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Individual differences in response to imipramine in the mouse tail suspension test

Abstract : The tail suspension test is a behavioural primary screen for detecting potential antidepressant drugs. In this test, a reduction of duration of immobility after treatment with imipramine is obtained in mice of the NMRI strain but not of the CD1 strain. The present experiments evidence important differences between individuals of the latter strain in both the amount of immobility observed in naive mice and the effects of three antidepressants. The reproducibility of the tail suspension-induced behavioural despair was high in individual CD1 male mice and allowed a preselection of spontaneous high and low immobility scorers. Only the high immobility scorers were responsive to imipramine (30 mg/kg), desipramine (30 mg/kg) and paroxetine (10 mg/kg). The percentage of spontaneous high immobility scorers was higher in NMRI (50%) than in CD1 (20%) mice, justifying the use of the former strain for screening potential antidepressants. However, controlling for individual differences in the spontaneous performance in this animal model of depression may provide a useful tool to study behavioural, neurochemical and neuroendocrine correlates of antidepressant action.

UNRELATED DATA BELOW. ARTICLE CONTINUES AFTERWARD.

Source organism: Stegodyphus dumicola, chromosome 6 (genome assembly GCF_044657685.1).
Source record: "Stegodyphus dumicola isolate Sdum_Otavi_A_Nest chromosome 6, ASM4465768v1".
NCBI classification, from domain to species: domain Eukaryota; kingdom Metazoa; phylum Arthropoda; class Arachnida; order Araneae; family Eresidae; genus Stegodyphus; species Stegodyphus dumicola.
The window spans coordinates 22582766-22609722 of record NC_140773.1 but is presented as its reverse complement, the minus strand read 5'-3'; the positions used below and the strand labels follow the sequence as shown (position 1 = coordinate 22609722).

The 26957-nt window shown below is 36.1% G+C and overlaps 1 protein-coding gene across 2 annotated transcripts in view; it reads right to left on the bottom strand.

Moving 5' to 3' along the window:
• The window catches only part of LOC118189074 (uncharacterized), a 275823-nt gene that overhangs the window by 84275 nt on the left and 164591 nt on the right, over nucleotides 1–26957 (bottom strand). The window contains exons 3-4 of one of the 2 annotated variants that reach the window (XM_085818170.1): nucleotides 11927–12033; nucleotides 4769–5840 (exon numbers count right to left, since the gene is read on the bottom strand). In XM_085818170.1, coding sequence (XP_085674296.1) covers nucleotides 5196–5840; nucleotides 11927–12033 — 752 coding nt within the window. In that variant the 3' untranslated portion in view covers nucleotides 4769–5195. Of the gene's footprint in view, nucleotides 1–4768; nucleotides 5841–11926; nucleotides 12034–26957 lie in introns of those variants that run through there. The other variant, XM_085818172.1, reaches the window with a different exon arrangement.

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Submitted on : Wednesday, July 17, 2019 - 3:31:01 PM
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J. M. Vaugeois, G Passera, F Zuccaro, J Costentin. Individual differences in response to imipramine in the mouse tail suspension test. Psychopharmacology, 1997, 134 (4), pp.387-91. ⟨10.1007/s002130050475⟩. ⟨hal-02187013⟩



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